If you’re picking up on the fact that any “praise” I’m prepared to offer this title is of a heavily-qualified nature, you’re absolutely right. I’ve blown off pretty much all of Marvel’s “event” books for a long time now, and most of what I don’t like about them is on full display here. I’ll give ’em credit for at least plotting this one out very far in advance rather than dropping it right into our laps more or less out of nowhere, but who are we kidding? If you’ve seen one mega-fight-scene with 20-plus heroes going after at least that many villains, you’ve seen ’em all. And while Secret Empire seems to be promising “game-changing” events that will have “lasting repercussions,” let’s be honest — we’ve heard that line a thousand times (or more) previously, as well, and within a handful of months, it more or less feels like any and all previous “crossover events” never even happened. Spencer’s writing is competent enough, if uninspired, but even the best writers around — and he’s hardly that — can’t make these goddamn things feel “important” anymore. There’s simply too much baggage attached to them.
I don’t have as many major problems with Acuna’s art (and I love Reis’ Sienkiewicz-esque stylings in the book’s pre-credits opening sequence), but there are enough minor gripes to keep that from getting my full-throated endorsement, as well. Many of his facial expressions, for instance, seem borderline-grotesquely exaggerated, and sometimes he seems to have forgotten that this iteration of Steve Rogers is at least physically young again. There’s also a bland “sameness” to some of his female characters that gives things a more rushed feel than we’re used to from him, and his action scenes are starting to belie a little bit too much of a Mike Del Mundo influence. I give him “props” for doing his own colors (as does Reis), but several pages seem overly-saturated in murky, inky blackness. He’s still capable of good work, to be sure — a healthy number of panels in this issue do, in fact, look really nice — but he hits more often than he misses this time out, so let’s hope that whatever issue he’s doing next (yes, this is another “event” series with a rotating team of artists, with Steve McNiven due up in two weeks’ time) is closer to his usual, frankly quite high, standard than is this one.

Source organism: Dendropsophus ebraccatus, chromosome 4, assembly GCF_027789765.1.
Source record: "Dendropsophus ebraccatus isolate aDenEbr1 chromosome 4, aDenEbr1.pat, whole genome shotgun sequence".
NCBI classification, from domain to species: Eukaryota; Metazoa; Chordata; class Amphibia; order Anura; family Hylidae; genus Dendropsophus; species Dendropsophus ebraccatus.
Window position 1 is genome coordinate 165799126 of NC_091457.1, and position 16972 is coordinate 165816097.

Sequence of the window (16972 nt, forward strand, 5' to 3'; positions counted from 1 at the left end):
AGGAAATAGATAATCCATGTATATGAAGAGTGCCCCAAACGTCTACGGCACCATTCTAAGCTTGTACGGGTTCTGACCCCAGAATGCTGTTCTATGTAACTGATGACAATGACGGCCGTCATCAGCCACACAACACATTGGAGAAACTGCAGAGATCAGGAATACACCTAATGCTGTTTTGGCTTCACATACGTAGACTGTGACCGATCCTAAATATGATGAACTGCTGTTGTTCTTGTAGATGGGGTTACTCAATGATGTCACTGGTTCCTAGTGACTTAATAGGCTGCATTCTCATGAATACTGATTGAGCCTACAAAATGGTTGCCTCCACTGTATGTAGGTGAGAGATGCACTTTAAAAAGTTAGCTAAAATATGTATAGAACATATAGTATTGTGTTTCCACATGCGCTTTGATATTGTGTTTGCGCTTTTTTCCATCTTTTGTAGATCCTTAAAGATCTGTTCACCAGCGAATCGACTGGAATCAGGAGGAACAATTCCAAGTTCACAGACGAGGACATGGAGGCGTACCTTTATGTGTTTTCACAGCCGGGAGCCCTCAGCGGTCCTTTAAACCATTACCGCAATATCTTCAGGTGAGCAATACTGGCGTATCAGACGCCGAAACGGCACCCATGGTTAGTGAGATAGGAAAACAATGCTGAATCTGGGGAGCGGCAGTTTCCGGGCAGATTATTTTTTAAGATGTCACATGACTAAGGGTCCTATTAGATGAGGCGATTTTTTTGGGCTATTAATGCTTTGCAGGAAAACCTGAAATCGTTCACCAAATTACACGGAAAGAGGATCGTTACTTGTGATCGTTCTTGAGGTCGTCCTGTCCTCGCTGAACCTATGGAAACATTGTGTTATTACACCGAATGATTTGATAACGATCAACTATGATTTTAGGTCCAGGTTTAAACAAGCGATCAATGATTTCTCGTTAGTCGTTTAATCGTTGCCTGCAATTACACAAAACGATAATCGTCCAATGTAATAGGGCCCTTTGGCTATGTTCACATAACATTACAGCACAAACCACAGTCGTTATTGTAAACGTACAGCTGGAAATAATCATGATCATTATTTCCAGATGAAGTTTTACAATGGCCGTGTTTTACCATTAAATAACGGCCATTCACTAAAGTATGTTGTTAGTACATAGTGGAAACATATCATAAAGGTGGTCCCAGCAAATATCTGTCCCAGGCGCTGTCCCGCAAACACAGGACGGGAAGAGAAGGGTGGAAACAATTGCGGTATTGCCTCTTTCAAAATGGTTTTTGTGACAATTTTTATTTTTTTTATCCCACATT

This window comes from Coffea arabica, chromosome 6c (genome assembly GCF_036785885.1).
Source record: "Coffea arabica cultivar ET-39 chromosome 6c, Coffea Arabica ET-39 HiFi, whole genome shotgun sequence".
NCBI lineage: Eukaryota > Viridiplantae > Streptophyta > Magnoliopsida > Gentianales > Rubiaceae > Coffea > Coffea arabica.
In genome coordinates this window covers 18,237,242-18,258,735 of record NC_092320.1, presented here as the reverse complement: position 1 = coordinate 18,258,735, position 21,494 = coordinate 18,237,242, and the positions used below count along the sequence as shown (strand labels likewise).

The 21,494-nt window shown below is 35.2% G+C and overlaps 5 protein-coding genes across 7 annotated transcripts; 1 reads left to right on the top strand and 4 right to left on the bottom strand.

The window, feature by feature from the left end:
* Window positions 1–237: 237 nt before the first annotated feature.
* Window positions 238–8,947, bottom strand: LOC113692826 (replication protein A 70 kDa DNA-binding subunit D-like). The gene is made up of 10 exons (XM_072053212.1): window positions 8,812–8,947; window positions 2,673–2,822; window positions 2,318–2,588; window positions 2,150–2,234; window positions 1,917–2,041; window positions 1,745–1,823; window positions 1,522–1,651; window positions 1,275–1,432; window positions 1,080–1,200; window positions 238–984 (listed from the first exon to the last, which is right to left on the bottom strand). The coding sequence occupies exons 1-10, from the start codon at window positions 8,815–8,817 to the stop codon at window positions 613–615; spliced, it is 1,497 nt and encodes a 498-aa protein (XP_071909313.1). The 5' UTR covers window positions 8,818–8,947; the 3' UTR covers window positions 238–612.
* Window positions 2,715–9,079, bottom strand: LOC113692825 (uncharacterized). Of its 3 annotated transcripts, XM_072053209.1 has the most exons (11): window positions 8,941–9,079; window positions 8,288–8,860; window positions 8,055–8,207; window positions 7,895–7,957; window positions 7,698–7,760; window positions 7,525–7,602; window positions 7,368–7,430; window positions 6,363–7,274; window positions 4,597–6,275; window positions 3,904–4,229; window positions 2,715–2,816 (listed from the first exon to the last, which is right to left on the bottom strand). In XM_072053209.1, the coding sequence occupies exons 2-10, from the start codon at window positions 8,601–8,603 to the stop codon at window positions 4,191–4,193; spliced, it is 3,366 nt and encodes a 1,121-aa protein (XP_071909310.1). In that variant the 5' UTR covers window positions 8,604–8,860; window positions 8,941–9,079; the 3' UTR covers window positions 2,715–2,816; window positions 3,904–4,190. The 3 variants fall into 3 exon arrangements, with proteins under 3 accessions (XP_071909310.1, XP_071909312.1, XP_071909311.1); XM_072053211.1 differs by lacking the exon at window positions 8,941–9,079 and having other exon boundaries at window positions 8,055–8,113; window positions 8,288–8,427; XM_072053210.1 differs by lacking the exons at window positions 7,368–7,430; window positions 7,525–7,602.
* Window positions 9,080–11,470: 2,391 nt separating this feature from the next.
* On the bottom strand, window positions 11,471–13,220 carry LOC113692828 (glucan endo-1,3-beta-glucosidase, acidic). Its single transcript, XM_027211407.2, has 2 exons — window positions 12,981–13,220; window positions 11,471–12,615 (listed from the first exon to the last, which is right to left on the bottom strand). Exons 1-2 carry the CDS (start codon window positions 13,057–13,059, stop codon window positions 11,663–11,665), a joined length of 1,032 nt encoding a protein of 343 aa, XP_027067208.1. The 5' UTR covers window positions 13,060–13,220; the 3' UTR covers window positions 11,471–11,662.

The only area where I can’t really find too much fault with this comic is in terms of pure economics. Yeah, it’s $4.99 (which I paid out of my own pocket, so hey, this matters to me), but not only is the page count quite a bit lengthier than Marvel’s standard, with 35 pages of story and art rather than 20, but it’s a densely-worded affair that takes a decent amount of time to plow through, so you’re definitely not being cheated on that front. I wish all the dialogue was in service of a better story, absolutely, but at least Spencer worked for his paycheck here.
I’m not sure I’m ready to dump any more of my own hard-earned cash into this series, though. Especially given that any minor and entirely cosmetic “changes” that come out of it will be making their presence felt in other titles before this thing is even over with, as was the case with Civil War II, Secret Wars, etc. When it comes to these “summer blockbuster”-type comics, you see, the books themselves really don’t matter — and Secret Empire #0 is no exception.
Story: Nick Spencer Art: Daniel Acuna and Rod Reis
Story: 4.5 Art: 5.5 Overall: 5 Recommendation: Pass